UMass Dartmouth's College of Visual and Performing Arts (CVPA) proudly presents the "'E' is for Elephants, The Etchings of Edward Gorey," an Exhibition of the work of the American author and illustrator organized in collaboration with the Edward Gorey House. This special exhibition can be seen at the University Art Gallery at the Star Store Campus in Downtown New Bedford between September 23 and November 2, 2014. The exhibition reception will be held October 9, 2014, at 6:00 p.m., during AHA! Night in New Bedford. The reception will feature a lecture by Professor Memory Holloway and a documentary screening of Rough Cut Screening: The Last Days of Edward Gorey."
A large selection of works representing the latter years of Mr. Gorey's career will be on display. Limited edition prints, as well as, numerous original etching plates will be on view to reveal a "behind the scenes" look at Mr. Gorey's artistic process. Accompanying the art will be an installation composed of the artist's printing press, personal belongings; memorabilia, scholarly ephemera and other objects, as well as a multi-media presentation of photographic still lives documented at his Yarmouth Port, MA residence by CVPA professor and exhibition curator James Edwards.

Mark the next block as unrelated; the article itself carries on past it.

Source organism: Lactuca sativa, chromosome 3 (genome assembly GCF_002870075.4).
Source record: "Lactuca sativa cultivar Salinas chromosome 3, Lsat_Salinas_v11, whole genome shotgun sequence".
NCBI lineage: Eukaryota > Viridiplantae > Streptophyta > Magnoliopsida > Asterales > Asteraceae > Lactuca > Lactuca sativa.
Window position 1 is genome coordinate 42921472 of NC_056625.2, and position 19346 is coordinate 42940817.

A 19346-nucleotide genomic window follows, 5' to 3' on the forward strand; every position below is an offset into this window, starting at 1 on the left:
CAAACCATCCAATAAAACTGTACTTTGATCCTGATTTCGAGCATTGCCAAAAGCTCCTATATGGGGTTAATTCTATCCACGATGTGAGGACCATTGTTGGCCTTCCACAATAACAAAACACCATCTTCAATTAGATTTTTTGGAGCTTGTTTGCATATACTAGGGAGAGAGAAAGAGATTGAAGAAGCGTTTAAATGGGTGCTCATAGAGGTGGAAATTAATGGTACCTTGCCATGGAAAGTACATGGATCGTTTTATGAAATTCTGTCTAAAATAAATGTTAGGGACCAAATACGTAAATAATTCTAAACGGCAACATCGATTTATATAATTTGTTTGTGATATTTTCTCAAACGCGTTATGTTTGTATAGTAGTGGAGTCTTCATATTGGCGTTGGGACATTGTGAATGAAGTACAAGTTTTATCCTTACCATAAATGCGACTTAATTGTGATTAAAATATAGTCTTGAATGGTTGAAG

Edward St. John Gorey (1925-2000), gave to the world more than one hundred published titles, including "The Gashlycrumb Tinies", "The Doubtful Guest" and "The Wuggly Ump", in addition to, Tony award-winning set and costume designs for innumerable theater productions from Cape Cod to Broadway. Mr. Gorey also contributed a remarkable number of illustrations in publications such as "The New Yorker" and "The New York Times", and in books by a wide array of authors from Charles Dickens to Edward Lear, Samuel Beckett, John Updike, Virginia Woolf, H.G. Wells, Florence Heide and many others. His well-known animated credits for the PBS Mystery series have introduced him to millions of television viewers.
Beyond his literary and picture-making pursuits, Edward Gorey was deeply invested in the protection of animals large and small and acted upon this passion with the full force of his creative and personal resources. The exhibition aims to extend this legacy while providing access to the private world of one of the most important figures in American literature and the visual arts.